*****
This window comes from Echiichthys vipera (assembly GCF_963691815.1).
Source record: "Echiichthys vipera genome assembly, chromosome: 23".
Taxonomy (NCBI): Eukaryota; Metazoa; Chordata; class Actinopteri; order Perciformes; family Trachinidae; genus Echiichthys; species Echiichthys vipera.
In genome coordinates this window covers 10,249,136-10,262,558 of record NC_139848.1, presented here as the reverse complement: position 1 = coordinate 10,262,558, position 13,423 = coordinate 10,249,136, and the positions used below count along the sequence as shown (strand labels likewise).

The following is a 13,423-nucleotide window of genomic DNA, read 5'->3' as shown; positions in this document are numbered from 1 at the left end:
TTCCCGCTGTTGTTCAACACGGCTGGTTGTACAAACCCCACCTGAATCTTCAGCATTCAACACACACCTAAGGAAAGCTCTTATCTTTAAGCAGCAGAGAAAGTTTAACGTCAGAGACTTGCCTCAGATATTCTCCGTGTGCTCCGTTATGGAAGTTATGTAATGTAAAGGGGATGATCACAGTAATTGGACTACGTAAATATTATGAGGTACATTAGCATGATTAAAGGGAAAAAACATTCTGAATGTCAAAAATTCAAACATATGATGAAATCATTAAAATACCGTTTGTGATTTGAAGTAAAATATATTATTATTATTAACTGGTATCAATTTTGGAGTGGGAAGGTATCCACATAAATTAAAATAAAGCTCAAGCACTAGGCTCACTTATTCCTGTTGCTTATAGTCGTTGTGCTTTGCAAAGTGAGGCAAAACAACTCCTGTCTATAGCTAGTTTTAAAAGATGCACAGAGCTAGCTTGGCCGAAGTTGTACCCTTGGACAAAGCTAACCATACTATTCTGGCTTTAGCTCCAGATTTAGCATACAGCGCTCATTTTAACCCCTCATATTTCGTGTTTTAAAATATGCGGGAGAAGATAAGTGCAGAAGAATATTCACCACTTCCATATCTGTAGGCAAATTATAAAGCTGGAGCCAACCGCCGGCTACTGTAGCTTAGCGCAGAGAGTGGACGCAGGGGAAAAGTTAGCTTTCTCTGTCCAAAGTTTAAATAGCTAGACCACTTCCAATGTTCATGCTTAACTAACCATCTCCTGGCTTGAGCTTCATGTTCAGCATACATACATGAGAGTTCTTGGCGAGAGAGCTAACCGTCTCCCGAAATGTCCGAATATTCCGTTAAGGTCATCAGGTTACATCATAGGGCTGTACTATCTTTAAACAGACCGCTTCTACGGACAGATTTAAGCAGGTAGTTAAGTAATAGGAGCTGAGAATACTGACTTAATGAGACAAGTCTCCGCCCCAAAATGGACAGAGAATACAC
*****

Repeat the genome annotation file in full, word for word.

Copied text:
This window comes from Echiichthys vipera (assembly GCF_963691815.1).
Source record: "Echiichthys vipera genome assembly, chromosome: 23".
Taxonomy (NCBI): Eukaryota; Metazoa; Chordata; class Actinopteri; order Perciformes; family Trachinidae; genus Echiichthys; species Echiichthys vipera.
In genome coordinates this window covers 10,249,136-10,262,558 of record NC_139848.1, presented here as the reverse complement: position 1 = coordinate 10,262,558, position 13,423 = coordinate 10,249,136, and the positions used below count along the sequence as shown (strand labels likewise).

The following is a 13,423-nucleotide window of genomic DNA, read 5'->3' as shown; positions in this document are numbered from 1 at the left end:
TTCCCGCTGTTGTTCAACACGGCTGGTTGTACAAACCCCACCTGAATCTTCAGCATTCAACACACACCTAAGGAAAGCTCTTATCTTTAAGCAGCAGAGAAAGTTTAACGTCAGAGACTTGCCTCAGATATTCTCCGTGTGCTCCGTTATGGAAGTTATGTAATGTAAAGGGGATGATCACAGTAATTGGACTACGTAAATATTATGAGGTACATTAGCATGATTAAAGGGAAAAAACATTCTGAATGTCAAAAATTCAAACATATGATGAAATCATTAAAATACCGTTTGTGATTTGAAGTAAAATATATTATTATTATTAACTGGTATCAATTTTGGAGTGGGAAGGTATCCACATAAATTAAAATAAAGCTCAAGCACTAGGCTCACTTATTCCTGTTGCTTATAGTCGTTGTGCTTTGCAAAGTGAGGCAAAACAACTCCTGTCTATAGCTAGTTTTAAAAGATGCACAGAGCTAGCTTGGCCGAAGTTGTACCCTTGGACAAAGCTAACCATACTATTCTGGCTTTAGCTCCAGATTTAGCATACAGCGCTCATTTTAACCCCTCATATTTCGTGTTTTAAAATATGCGGGAGAAGATAAGTGCAGAAGAATATTCACCACTTCCATATCTGTAGGCAAATTATAAAGCTGGAGCCAACCGCCGGCTACTGTAGCTTAGCGCAGAGAGTGGACGCAGGGGAAAAGTTAGCTTTCTCTGTCCAAAGTTTAAATAGCTAGACCACTTCCAATGTTCATGCTTAACTAACCATCTCCTGGCTTGAGCTTCATGTTCAGCATACATACATGAGAGTTCTTGGCGAGAGAGCTAACCGTCTCCCGAAATGTCCGAATATTCCGTTAAGGTCATCAGGTTACATCATAGGGCTGTACTATCTTTAAACAGACCGCTTCTACGGACAGATTTAAGCAGGTAGTTAAGTAATAGGAGCTGAGAATACTGACTTAATGAGACAAGTCTCCGCCCCAAAATGGACAGAGAATACAC